This variant has since been formally described as
It is Rebecca Austin who first reported the compass nature of
the cobra plant. She observed that the plant always produced pitcher
leaves in pairs, a total of 10-18 new leaves each year. The first two
large leaves in the spring would face the north-south direction, with the first leaf always being the tallest of
the year. The next
two would emerge in the east-west direction, thus,
the first four pitchers of the season pointing in the direction of the four
major axes of the compass,
and these four large leaves standing far above all the subsequent ones. Some
others confirmed her observations.
Schnell (2002) noted his cultivated plants obeyed
this compass rule. He then turned the pot 90 degrees. The plants produced
the leaves according to the old orientation in the first year but adjusted
to the new orientation the following year.
My field observation confirmed this compass
tendency, though occasional violators have been noted. Incidentally, the emerging direction of the leaf
(governed by the compass rule) and the
characteristic "spin" of the pitcher are two separate things. Thus, the final orientation of the cobra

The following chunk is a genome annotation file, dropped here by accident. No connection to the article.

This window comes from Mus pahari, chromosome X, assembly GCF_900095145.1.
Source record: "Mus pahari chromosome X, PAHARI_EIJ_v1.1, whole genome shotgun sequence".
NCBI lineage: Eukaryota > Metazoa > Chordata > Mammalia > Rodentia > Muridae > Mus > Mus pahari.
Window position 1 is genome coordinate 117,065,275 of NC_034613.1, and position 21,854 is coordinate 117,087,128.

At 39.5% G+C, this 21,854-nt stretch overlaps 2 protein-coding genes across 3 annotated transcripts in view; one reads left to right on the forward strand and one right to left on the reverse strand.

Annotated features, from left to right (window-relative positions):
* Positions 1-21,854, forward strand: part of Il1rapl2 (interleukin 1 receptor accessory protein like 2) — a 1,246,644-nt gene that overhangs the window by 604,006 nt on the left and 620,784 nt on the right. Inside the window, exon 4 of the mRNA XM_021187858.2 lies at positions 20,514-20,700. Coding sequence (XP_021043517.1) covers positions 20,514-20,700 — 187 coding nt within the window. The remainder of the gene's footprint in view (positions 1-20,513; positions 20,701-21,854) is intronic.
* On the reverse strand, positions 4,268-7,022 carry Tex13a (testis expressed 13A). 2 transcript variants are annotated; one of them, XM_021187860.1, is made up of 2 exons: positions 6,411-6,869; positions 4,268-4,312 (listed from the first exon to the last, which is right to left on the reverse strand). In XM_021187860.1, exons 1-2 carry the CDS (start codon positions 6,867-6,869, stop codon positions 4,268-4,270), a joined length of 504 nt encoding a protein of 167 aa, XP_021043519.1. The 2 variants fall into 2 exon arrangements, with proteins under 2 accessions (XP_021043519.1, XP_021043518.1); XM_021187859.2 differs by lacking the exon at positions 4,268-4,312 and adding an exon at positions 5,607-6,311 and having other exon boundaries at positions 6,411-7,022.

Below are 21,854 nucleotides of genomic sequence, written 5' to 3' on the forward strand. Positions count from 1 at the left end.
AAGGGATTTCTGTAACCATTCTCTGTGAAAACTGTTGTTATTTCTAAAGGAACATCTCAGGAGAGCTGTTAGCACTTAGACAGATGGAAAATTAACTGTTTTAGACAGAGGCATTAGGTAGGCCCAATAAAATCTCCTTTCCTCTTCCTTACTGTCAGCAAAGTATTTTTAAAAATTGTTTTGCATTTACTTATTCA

head (or the
direction the fishtail appendage points to) is the sum of the initial leaf
direction and the leaf twist (90-270 degrees, according to Rondeau 1995).
Health of Habitat
Some of the large cobra plant habitats
are more than 100 years old. "One might expect
that the improvement of the soil, resulting from the sustained capture of
insects, would result in the competitive invasion of more vigorous species.”
Juniper et al. notes, referring to the constant streams flowing on the
soil surface, "That this is not the case with Darlingtonia may be
due in part to the dynamic nature of its habitat, forever removing the
nutrient-rich humus that it produces. In this respect, Darlingtonia
differs from its relative Sarracenia and many other carnivores which
continually destroy their own habitat."
The rejuvenation benefit of carnivorous plant habitats in general due to periodic,
naturally occurring fires is recognized by
various authors. Just as in the eastern pitcher plant habitats, Darlingtonia
also benefits from the natural fires in their habitats.
The low intensity ground fire is said to pose little
danger to the established cobra plant colonies.
* See Rondeau 1995, for the history of
how this unique plant from the West was "named for a man who never saw it, never
collected it, and never even visited the golden state!".
** Some feel the three genera (Sarracenia,
Darlingtonia and Heliamphora) of New World pitcher plants currently
comprising the entire family Sarraceniaceae are distinct enough, in terms of
both floral and vegetative structures, that the creation of the separate
families are warranted.
*** I have noted that a plant from an
underground stolon can have the opposite orientation. My large cobra plant has
produced several runners, from the tip of which has emerged a new young plant.
Still connected to the parent plant by stolons, two of them exhibit
counter-clockwise twist while the rest of the pack, including the parent, all
have clock-wise leaf orientation.